Last summer, I reviewed a modular embedded system for hobbyists, educators and tinkerers called the BUGbase developed by Bug Labs. Reader feedback prompted additional interest in more programmable, relatively inexpensive embedded hardware systems. I have spent some time taking a look at a couple of these solutions and will be sharing my experiences with them throughout this month. Read on for more details.
While the Bug Labs product remains the most approachable to programmers due to its Java interface and relatively easy API, several readers suggested I take a look at less expensive systems that could provide an adequate level of programatic control and flexibility to become more familiar with introductory embedded system development. After evaluating many of these alternatives, I have narrowed my coverage selection down to the following choices:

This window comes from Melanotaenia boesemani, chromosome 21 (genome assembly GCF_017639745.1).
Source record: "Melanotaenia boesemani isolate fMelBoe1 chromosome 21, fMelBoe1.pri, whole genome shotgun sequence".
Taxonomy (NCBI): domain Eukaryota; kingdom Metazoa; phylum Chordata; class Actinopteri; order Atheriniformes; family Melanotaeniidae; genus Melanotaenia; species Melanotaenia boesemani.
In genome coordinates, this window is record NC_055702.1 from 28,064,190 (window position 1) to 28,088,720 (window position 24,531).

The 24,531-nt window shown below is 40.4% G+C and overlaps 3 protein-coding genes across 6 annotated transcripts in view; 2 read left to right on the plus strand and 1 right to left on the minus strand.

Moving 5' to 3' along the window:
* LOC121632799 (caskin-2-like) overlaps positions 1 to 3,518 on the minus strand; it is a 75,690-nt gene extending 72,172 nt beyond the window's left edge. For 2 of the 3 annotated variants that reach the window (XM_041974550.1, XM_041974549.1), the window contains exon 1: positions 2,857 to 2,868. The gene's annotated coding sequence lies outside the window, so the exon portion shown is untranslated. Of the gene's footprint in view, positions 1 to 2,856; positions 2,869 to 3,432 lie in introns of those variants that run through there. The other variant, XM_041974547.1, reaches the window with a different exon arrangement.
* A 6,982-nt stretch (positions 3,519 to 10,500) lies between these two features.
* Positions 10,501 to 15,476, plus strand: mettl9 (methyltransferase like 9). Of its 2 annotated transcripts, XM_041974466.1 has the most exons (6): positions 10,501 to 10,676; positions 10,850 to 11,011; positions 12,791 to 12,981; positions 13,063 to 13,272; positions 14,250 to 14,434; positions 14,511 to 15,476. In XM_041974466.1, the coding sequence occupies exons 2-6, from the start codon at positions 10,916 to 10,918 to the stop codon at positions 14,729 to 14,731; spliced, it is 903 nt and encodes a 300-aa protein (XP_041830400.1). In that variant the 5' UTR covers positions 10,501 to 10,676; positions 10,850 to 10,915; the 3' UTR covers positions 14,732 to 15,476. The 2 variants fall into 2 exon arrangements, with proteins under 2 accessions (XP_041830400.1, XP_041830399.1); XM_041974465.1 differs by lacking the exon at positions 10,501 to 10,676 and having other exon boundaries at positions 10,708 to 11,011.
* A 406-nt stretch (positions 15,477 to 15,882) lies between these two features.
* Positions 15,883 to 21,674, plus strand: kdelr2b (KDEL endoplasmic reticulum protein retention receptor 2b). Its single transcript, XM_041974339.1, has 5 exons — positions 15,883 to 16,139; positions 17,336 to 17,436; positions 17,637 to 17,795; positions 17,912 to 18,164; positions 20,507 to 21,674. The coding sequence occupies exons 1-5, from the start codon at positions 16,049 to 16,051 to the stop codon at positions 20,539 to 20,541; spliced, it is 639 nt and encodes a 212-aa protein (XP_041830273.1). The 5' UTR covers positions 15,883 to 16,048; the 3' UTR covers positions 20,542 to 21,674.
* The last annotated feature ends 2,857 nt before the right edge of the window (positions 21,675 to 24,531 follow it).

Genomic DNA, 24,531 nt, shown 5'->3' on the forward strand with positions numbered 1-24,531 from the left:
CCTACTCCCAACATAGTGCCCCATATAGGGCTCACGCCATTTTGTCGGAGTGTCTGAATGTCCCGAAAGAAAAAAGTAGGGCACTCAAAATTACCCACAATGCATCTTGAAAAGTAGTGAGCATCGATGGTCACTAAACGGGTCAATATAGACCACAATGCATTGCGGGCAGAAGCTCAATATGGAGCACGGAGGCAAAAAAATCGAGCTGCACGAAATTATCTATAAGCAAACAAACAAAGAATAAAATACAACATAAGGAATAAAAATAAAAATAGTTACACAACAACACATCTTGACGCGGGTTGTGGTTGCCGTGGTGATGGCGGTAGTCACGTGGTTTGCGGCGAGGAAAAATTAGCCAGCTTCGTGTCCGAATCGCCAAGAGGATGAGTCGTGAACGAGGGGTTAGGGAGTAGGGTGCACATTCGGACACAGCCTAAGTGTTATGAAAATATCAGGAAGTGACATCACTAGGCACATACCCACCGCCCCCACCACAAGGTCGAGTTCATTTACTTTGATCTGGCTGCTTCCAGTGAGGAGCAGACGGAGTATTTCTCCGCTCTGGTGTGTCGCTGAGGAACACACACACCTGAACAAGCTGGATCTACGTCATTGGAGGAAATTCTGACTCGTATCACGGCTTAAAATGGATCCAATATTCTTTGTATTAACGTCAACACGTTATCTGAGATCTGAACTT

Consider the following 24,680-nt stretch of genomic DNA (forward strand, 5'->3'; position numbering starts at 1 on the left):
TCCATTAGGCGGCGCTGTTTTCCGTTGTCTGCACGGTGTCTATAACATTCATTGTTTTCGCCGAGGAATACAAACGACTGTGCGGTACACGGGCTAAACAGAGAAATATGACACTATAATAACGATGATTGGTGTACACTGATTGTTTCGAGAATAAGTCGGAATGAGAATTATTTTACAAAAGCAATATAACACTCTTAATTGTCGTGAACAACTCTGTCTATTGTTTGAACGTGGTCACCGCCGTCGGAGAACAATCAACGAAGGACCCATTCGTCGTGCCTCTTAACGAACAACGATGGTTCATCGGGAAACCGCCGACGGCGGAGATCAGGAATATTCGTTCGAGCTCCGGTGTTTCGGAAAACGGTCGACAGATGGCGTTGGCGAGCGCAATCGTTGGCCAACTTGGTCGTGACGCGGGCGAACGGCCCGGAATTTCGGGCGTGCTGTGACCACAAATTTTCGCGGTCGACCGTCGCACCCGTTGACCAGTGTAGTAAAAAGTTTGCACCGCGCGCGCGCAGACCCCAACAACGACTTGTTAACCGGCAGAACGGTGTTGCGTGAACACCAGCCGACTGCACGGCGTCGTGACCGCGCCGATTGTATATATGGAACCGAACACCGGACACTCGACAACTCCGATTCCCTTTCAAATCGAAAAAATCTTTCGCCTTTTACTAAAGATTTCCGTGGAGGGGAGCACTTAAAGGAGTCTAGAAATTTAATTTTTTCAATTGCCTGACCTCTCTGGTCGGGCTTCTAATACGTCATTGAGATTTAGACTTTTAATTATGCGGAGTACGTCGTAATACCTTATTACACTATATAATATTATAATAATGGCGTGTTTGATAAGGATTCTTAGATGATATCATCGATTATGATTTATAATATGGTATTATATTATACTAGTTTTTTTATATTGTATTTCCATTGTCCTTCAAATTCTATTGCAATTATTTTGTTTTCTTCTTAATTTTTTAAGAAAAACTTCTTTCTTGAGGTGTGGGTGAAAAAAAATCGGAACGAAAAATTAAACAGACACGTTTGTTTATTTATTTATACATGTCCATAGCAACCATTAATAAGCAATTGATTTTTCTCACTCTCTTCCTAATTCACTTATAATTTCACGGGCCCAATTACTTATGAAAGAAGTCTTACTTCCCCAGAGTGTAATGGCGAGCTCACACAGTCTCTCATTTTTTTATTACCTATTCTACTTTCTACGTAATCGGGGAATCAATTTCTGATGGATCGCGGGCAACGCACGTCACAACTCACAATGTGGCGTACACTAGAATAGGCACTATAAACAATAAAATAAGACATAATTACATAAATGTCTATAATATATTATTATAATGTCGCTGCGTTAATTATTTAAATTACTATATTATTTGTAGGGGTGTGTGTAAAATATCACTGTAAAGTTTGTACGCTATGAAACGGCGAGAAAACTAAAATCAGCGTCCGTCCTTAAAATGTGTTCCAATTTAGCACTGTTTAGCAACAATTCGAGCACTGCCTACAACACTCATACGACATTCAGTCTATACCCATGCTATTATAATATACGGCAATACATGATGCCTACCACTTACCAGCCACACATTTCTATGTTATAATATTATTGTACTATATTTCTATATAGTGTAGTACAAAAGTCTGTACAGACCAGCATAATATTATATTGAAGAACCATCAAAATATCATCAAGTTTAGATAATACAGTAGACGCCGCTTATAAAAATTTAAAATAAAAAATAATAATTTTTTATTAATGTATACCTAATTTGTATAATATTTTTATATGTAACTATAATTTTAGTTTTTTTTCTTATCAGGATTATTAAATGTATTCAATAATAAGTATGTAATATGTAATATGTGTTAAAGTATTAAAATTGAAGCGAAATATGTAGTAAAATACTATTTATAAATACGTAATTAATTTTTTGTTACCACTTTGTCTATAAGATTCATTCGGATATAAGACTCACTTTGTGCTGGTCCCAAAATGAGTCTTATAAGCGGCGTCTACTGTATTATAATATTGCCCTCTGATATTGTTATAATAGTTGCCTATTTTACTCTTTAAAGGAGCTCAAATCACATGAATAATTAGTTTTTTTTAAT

Gumstix Overo Earth: I'll take a look at the newest and one of the most sophisticated Gumstix motherboards available today.
Gleason Research Handy Board System: Primarily designed for educators and industrial design prototyping, the Handy Board system and related products provide a wide variety of embedded application opportunities to explore.
Arduinos Pro: I will share my experiences with both the standalone Arduino board (available from various suppliers such as Spark Fun) as well as O'Reilly's Arduino Starter Kit.
Bug Labs BUG: I will revisit the Bug Labs BUG which now features a new OS update and new BUG modules including BUGsound and BUGvonHippel.
There were a few others I saw online but didn't have the opportunity for a hands-on evaluation. These include such offerings as the Beagle Board and the Virtual Cogs VC21 Portable Computing Kit (their website was not responding last time I checked). I mention them here for sake of recognizing that other alternatives exist besides the four choices I will be covering each week throughout the month of March.